Fear of revenge
Yu Fangqiang, executive director of Nanjing-based Tianxiagong, a non-government organization focusing on policy advocacy regarding social issues, said he wanted to help students take legal action against their schools.
Foxconn plant in Shenzhen
But some refused for fear of schools taking revenge by not allowing them to graduate, he said.
According to a China National Radio report, teachers from local schools admitted suspending routine classes over the next one or two months. They said the internships were a compulsory course for students to "experience working conditions and promote individual ability," the report said.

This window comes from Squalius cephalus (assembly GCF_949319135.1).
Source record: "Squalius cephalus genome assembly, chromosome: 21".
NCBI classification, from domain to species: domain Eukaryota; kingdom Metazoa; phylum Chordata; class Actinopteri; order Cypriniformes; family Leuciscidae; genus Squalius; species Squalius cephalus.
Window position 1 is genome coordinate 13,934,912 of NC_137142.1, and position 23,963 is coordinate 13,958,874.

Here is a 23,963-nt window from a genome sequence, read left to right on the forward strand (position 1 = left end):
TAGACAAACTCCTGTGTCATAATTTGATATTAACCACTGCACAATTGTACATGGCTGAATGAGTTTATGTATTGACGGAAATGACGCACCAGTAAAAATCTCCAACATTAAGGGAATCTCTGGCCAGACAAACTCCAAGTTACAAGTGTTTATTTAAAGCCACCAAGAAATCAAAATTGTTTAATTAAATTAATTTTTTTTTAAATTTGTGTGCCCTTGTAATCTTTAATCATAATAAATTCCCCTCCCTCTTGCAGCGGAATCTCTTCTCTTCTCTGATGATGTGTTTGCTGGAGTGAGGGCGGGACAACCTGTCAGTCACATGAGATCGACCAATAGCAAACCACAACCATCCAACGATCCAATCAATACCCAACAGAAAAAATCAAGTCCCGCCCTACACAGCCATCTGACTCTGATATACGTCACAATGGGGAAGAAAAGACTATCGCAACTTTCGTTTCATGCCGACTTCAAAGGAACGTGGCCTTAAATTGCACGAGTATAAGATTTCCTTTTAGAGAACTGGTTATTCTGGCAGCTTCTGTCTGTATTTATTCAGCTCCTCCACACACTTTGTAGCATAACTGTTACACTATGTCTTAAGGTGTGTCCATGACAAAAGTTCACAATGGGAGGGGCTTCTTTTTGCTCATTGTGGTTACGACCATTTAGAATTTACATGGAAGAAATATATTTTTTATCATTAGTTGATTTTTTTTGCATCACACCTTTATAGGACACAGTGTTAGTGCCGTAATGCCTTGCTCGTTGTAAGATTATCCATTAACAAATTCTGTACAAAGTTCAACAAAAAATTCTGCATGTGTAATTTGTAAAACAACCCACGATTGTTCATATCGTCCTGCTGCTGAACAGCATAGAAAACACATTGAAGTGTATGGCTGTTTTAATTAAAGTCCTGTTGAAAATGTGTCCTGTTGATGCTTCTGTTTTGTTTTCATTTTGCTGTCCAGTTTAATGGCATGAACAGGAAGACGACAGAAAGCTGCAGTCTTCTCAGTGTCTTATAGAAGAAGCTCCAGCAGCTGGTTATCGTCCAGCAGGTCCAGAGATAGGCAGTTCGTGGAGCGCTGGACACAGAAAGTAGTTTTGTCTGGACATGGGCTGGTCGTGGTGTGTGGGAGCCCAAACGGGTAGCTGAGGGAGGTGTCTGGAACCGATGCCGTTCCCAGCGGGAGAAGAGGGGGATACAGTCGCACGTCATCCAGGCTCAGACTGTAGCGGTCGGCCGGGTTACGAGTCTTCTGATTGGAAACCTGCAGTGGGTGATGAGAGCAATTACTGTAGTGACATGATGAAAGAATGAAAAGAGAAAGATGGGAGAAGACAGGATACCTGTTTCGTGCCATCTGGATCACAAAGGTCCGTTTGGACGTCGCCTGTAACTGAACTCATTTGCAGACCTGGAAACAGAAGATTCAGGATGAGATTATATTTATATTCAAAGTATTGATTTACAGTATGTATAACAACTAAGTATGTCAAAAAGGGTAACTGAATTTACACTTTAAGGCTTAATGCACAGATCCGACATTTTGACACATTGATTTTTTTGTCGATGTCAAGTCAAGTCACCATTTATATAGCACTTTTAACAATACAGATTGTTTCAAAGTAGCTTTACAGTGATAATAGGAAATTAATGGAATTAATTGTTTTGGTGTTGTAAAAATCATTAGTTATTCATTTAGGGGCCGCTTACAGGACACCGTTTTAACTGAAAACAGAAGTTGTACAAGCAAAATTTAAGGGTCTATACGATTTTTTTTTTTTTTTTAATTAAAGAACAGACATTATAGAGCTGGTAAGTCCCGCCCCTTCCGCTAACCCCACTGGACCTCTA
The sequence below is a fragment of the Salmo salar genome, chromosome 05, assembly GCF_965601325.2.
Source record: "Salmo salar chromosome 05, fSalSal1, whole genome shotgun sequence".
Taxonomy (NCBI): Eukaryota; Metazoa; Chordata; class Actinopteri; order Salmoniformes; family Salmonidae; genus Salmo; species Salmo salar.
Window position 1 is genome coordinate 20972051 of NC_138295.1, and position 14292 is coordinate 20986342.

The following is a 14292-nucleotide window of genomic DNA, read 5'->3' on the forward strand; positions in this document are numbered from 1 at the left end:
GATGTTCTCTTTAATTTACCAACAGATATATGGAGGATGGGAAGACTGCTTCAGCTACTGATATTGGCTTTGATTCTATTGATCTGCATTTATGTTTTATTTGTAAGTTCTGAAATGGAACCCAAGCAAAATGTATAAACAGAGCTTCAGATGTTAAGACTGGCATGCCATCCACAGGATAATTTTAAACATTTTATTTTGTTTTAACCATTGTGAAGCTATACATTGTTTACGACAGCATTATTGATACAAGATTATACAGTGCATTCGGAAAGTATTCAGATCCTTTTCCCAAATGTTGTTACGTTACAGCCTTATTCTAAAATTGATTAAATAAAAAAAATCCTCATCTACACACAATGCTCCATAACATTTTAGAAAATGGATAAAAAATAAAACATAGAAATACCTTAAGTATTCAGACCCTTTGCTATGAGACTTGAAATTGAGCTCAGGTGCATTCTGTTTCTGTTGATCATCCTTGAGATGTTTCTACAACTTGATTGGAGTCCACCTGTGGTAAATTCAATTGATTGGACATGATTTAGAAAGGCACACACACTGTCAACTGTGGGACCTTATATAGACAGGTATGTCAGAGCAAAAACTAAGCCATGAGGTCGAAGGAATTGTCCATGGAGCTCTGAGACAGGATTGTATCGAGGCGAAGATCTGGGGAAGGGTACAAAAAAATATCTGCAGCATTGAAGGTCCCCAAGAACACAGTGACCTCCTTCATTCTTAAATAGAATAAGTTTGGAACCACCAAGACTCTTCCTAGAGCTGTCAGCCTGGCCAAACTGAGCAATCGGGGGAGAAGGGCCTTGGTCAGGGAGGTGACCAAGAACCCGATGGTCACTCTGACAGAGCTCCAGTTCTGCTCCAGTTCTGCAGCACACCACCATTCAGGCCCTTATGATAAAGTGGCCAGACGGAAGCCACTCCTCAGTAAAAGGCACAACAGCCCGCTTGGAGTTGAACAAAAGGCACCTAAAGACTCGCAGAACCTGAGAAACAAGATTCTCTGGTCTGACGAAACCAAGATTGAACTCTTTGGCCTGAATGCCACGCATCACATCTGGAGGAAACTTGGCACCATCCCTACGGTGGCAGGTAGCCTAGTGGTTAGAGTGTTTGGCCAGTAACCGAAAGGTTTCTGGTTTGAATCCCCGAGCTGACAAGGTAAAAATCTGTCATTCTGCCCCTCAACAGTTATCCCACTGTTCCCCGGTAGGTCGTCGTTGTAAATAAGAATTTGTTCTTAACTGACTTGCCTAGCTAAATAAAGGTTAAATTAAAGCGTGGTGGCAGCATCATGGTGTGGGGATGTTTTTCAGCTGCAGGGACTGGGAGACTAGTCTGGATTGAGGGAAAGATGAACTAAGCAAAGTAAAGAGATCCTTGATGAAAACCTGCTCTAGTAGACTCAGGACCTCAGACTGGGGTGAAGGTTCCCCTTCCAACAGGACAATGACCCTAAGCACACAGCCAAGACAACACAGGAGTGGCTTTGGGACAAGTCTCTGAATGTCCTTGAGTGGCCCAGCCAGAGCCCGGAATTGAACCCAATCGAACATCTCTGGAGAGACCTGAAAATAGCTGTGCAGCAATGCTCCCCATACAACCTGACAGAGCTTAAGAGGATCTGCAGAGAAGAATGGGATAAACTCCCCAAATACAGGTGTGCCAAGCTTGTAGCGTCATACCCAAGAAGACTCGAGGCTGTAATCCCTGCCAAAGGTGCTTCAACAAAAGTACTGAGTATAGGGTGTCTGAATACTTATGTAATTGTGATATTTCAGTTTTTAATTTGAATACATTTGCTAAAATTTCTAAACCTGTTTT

The Huai'an Education Bureau said they were aware such programs ran during the summer break but did not know that schools had continued them into the new semester.
An official, who refused to be named, said it was a common practice to send students to renowned companies and factories, something that served the enterprises and expanded students' horizons, he said.
"It's hard for students to find jobs which are precisely related to their majors. Therefore, they are encouraged to go to factories to learn more about society," he said.
However, Wu Dong, a lawyer, said the practice violated higher education laws and labor laws and the schools, education and labor rights authorities and Foxconn could be sued.